Sometime in the first half of 1946, a new air army, the 7th, was established in the Baku Military District.[6] The air army was given the designation 7th Air Army, taking up a previous designation of a formation which was becoming the 3rd Air Army of the Long Range Aviation in the Far East. Initially it included the 8th Guards Fighter Aviation Division; 309th Fighter Aviation Division; 236th and 259th Fighter Aviation Divisions; the 3rd Guards Fighter Aviation Corps with the 13th and 14th Guards Fighter Aviation Divisions; the 188th Bomber Aviation Division; and the 199th Assault Aviation Division, disbanded April 1946. In February 1949 the 7th Air Army was redesignated the 62nd Air Army. As of 2 January 1950 the 7th Air Army became part of the Baku Air Defence Region, and quickly thereafter became the 42nd Fighter Air Army of the Air Defence Forces.

On 1 May 1955 Soviet forces opposite Eastern Turkey included 13th Mountain Rifle Corps in Georgia (two mountain, one rifle divisions); 7th Guards Combined Arms Army in Armenia with 19th Mountain Rifle Corps (two mountain divisions) and 22nd Rifle Corps with 26th Mechanised Division and two rifle divisions. Further away was 4th Combined Arms Army in Azerbaijan, with five more divisions, of which two were mechanised.[7]

In 1979 Scott and Scott reported the District' headquarters address as Tbilisi-4, Ulitsa Dzneladze, Dom 46. The District became part of the Southern Direction, headquartered in Baku and including the North Caucasus and Turkestan Military Districts, in the late 1970s and early 1980s.[8]


Commanders of the Transcaucasian Military District (1935–1941)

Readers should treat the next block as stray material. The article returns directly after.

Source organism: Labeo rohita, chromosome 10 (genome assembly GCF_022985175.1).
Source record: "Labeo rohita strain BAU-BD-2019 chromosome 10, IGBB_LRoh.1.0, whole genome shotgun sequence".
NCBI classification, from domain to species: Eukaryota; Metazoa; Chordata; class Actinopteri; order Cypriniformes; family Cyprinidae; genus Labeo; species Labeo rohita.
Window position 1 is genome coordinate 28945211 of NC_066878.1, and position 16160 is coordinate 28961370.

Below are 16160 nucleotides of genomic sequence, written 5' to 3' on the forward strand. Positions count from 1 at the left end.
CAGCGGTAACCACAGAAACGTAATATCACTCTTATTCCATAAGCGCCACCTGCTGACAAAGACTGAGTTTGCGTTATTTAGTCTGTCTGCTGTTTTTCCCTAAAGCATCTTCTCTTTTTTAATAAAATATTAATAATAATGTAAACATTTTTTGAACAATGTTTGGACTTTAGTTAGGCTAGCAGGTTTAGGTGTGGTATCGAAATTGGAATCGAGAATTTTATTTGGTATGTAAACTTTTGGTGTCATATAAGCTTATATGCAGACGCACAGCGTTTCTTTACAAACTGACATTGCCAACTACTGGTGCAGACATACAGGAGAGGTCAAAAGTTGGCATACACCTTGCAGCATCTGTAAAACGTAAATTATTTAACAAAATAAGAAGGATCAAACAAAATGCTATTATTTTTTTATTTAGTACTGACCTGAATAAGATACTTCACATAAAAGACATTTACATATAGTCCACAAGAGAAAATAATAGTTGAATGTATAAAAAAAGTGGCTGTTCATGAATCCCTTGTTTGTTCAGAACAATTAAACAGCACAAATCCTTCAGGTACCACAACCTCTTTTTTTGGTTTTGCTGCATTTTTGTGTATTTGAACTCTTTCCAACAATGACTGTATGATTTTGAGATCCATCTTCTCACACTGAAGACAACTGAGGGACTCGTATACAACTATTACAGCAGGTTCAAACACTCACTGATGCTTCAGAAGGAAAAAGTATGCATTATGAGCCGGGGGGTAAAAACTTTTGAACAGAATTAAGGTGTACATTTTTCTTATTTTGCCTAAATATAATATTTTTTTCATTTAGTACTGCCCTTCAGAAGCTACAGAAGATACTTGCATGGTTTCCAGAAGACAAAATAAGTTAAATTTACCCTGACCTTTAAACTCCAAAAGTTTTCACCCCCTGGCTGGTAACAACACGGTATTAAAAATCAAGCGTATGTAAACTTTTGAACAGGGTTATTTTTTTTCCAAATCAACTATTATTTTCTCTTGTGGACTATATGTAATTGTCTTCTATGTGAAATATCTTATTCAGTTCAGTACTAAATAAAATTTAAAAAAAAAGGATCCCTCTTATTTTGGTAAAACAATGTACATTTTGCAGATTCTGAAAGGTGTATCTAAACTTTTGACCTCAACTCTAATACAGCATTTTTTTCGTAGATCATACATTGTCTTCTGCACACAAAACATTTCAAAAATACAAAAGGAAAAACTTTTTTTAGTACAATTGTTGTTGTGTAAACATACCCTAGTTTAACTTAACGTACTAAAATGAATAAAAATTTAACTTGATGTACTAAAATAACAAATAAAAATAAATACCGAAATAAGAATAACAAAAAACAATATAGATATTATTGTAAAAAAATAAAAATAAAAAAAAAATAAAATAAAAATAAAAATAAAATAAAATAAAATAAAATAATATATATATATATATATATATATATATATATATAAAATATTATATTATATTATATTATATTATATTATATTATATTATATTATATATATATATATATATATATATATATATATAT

Commanders of the Transcaucasian Military District (1946–1992)

Commanders of the Group of Russian Forces of the Transcaucasus

  • Reut, Fyodor (1993–1997), Colonel General
  • Andreyev, Vladimir (1997–2000), Colonel General
  • Zolotov, Nikolay (August 2000–), General Lieutenant[9]

Forces in the late 1980s

In 1988, dispositions within the District were as follows:

In addition, the 104th Guards Airborne Division of the Soviet Airborne Forces was stationed at Kirovabad, directly subordinated to VDV Headquarters.[18][19] The division was withdrawn to Ulyanovsk and this process was in progress by spring 1993.

The 75th Motor Rifle Division was reassigned to the KGB Border Guards in January 1990. On September 23, 1991, on the basis of the directive of the General Staff of August 28, 1991 No. 314/3/042Sh, it was returned to the Ministry of Defence.

In February 1992, Russian President Boris Yeltsin sent General Boris Gromov, First Deputy Commander-in-Chief of the Ground Forces, and Admiral Vladimir Chernavin, Commander-in-Chief of the Navy, to negotiate military issues with Azerbaijan. As a result, Azerbaijan received a helicopter squadron, the Baku Combined Arms Command School, and a large part of the Rear Services (combat service support) units of the Fourth Army.[20]

34th Air Army

The Soviet Air Forces' presence in the district consisted of the 34th Air Army. It was established in Tblisi as the 11th Air Army in 1946, redesignated as the 34th Air Army in 1949, redesignated the Air Forces of the Transcaucasian Military District (VVS ZKVO) in 1980, and then given the name 34th Air Army again in 1988.[21] It was made up of the 36th Bomber Aviation Division, 283rd Fighter Aviation Division and six independent aviation regiments, totaling twelve aviation regiments.[22] The formation's Military Unit Number was 21052.

Army composition[23]:[24]

  • 80th Separate Assault Aviation Regiment – Sitalchay Military Airbase, Sukhoi Su-25 "Frogfoot" - seized by Azeri troops in August 1992[20]
  • 313th Separate Reconnaissance Aviation Regiment Berlin Order of the Red Banner, Order of Kutuzov' Vaziani Su-17R (former 93rd Separate Observation and Reconnaissance Aviation Regiment)
  • 882nd Separate Reconnaissance Regiment – Dollyar Su-24МR, MiG-25RB
  • 36th Bomber Aviation Division – Bolshoye Shiraki[25]
    • 34th Bomber Aviation Regiment 'Tashkent Red Banner, Order of Kutuzov' Kirovabad Su-24 (Russian: 34 бап)
    • 143rd Bomber Aviation Regiment – Kopitnari Su-24М
    • 168th Separate Guards Bomber Regiment – Shiraki Su-24M
    • 976th Bomber Aviation Regiment Insterburg Orders of Suvorov and Kutuzov Kyurdamir Air Base Su-24, Su-17 (former 976th Fighter Aviation Regiment)